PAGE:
Dimensional Art

Adding Extra Dimensions to Art

Those who create art are sharing a message, and many artists are able to do this in only a few dimensions. Those who use two dimensions must add depth to the length and width by referencing a perspective point, and some of them have the ability to use several. There are also artists who choose three dimensional art forms as their venue, and they have height as well as width and length. If they have a piece that adds diagonals, they might also be considered to create in extra dimensions.

Motion is not often a part of art, so it could be considered an extra dimension. Many pieces give the illusion of motions without ever moving, but they are still restricted to the original dimensions of the piece. A painting that shows motion with blurry lines gives an impression without the use of other space.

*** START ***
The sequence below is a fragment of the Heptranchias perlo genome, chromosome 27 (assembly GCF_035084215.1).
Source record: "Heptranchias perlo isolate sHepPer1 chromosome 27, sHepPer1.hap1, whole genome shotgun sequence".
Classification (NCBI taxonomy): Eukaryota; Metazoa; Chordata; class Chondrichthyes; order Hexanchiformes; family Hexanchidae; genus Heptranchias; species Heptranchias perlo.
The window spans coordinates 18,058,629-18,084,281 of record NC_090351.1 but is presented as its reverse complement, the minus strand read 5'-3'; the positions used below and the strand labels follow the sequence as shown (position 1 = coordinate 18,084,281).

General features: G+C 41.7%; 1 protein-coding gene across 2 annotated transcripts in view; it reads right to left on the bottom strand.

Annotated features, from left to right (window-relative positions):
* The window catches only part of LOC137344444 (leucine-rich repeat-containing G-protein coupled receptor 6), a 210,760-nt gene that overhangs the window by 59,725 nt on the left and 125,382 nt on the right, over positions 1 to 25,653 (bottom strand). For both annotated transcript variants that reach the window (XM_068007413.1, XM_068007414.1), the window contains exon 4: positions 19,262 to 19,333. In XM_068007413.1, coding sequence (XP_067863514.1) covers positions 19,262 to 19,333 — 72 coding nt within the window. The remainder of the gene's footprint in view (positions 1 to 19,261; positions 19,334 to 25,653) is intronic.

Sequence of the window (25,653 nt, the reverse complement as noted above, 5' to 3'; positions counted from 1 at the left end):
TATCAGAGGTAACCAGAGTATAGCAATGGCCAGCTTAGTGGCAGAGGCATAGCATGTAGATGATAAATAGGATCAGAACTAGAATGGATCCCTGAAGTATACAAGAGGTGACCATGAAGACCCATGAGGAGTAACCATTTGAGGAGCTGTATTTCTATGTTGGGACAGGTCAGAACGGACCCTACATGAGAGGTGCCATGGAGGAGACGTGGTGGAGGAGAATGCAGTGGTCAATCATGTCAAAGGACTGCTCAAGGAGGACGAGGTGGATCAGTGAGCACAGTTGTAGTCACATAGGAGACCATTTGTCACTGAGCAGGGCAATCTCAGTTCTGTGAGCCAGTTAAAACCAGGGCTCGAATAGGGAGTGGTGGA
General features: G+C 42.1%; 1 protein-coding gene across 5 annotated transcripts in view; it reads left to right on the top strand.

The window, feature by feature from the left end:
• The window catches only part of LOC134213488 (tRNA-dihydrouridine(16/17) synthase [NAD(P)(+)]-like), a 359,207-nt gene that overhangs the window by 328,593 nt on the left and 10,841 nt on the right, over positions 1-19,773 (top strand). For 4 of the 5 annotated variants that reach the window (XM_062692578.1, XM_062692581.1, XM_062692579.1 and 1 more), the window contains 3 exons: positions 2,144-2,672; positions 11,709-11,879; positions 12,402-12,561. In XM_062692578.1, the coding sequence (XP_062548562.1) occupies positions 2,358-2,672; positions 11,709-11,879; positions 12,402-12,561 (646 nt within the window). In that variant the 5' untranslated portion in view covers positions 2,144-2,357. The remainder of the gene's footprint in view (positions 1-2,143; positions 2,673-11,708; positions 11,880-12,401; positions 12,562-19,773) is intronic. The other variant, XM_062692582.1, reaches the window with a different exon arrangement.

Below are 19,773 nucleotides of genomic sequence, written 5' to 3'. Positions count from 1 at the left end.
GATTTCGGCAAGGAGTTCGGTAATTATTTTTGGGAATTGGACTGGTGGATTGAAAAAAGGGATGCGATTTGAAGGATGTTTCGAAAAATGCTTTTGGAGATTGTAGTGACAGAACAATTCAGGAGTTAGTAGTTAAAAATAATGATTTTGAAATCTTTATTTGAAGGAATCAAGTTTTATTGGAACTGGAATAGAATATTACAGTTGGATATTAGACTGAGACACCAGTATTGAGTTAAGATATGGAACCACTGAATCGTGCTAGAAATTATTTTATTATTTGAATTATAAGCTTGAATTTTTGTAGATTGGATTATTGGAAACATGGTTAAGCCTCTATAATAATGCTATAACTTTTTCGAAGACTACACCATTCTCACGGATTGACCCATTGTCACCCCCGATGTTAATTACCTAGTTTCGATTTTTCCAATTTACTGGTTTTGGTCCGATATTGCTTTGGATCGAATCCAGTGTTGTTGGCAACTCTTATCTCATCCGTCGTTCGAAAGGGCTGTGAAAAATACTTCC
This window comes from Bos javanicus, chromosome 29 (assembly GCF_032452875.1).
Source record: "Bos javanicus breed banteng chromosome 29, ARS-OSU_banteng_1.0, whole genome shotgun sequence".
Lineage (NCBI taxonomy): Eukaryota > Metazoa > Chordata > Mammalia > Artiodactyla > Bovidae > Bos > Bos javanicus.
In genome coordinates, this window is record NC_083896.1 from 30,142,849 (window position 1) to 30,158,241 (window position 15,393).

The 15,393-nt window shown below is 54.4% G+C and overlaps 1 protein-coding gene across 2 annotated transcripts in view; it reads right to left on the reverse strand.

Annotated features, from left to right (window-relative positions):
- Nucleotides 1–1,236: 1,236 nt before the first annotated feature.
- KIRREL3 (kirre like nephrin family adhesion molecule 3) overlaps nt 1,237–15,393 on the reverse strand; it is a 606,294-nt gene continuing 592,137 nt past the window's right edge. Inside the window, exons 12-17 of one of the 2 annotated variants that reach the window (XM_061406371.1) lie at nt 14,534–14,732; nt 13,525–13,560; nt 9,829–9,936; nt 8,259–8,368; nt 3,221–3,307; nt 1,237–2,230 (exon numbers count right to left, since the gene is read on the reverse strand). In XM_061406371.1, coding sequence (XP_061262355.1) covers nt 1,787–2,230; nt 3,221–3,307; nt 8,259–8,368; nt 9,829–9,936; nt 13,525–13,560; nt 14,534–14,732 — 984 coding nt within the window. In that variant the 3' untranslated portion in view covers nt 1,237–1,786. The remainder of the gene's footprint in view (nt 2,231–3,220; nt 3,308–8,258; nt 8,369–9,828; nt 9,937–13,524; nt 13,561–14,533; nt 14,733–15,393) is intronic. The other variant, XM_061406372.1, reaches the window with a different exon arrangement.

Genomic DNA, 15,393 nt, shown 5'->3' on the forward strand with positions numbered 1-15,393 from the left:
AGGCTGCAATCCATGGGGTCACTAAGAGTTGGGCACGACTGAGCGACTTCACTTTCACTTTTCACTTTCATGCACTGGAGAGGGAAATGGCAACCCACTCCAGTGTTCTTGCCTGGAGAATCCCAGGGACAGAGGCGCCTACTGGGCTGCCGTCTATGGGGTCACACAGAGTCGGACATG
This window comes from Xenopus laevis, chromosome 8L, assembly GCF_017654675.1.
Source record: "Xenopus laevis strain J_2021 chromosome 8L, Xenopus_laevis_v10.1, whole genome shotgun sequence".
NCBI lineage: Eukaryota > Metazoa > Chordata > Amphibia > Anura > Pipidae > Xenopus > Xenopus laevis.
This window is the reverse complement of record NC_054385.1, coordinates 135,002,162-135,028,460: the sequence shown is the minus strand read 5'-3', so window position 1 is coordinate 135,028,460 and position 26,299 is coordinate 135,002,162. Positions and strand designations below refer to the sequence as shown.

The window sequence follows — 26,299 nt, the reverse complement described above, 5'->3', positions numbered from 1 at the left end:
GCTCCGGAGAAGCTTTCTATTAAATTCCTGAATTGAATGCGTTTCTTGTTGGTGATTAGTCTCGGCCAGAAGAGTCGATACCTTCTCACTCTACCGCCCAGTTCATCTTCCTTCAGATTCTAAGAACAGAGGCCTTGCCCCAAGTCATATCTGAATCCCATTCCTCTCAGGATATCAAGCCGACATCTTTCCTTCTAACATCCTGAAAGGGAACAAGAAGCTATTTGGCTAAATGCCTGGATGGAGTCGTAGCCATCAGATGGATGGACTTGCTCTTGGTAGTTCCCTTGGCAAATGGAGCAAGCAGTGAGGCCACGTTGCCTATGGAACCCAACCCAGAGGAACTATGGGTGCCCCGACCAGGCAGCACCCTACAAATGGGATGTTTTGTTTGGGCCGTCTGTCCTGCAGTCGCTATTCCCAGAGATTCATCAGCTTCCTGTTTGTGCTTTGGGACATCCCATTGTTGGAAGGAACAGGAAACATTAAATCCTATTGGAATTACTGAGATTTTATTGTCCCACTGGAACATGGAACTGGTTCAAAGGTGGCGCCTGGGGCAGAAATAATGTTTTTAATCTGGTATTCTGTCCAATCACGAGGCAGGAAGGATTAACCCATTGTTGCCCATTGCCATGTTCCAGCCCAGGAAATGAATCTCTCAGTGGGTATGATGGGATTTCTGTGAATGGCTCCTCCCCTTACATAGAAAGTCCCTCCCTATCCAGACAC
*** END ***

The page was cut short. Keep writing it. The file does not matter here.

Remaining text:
Incorporating true motion into a work of art is not impossible, and mobiles are one form where it exists. The artist creates their pieces, and they join them together in a way that allows them to move through space. They then have the potential to move. Some mobiles need an outside force such as the wind to create their movement, and others rely on an attached motor. It does not matter how the movement is created; it is the fact that the piece has moving parts that signifies it is extra-dimensional.

There are no hard rules when it comes to creating art with extra dimensions, and the artist is free to use whatever methods they prefer. Creating pieces with actual motion is more difficult, so many simply create the illusion. Those who do add extra dimensions to their pieces have decided their message needs more reinforcement, or they might simply believe this is the only way to tell their story.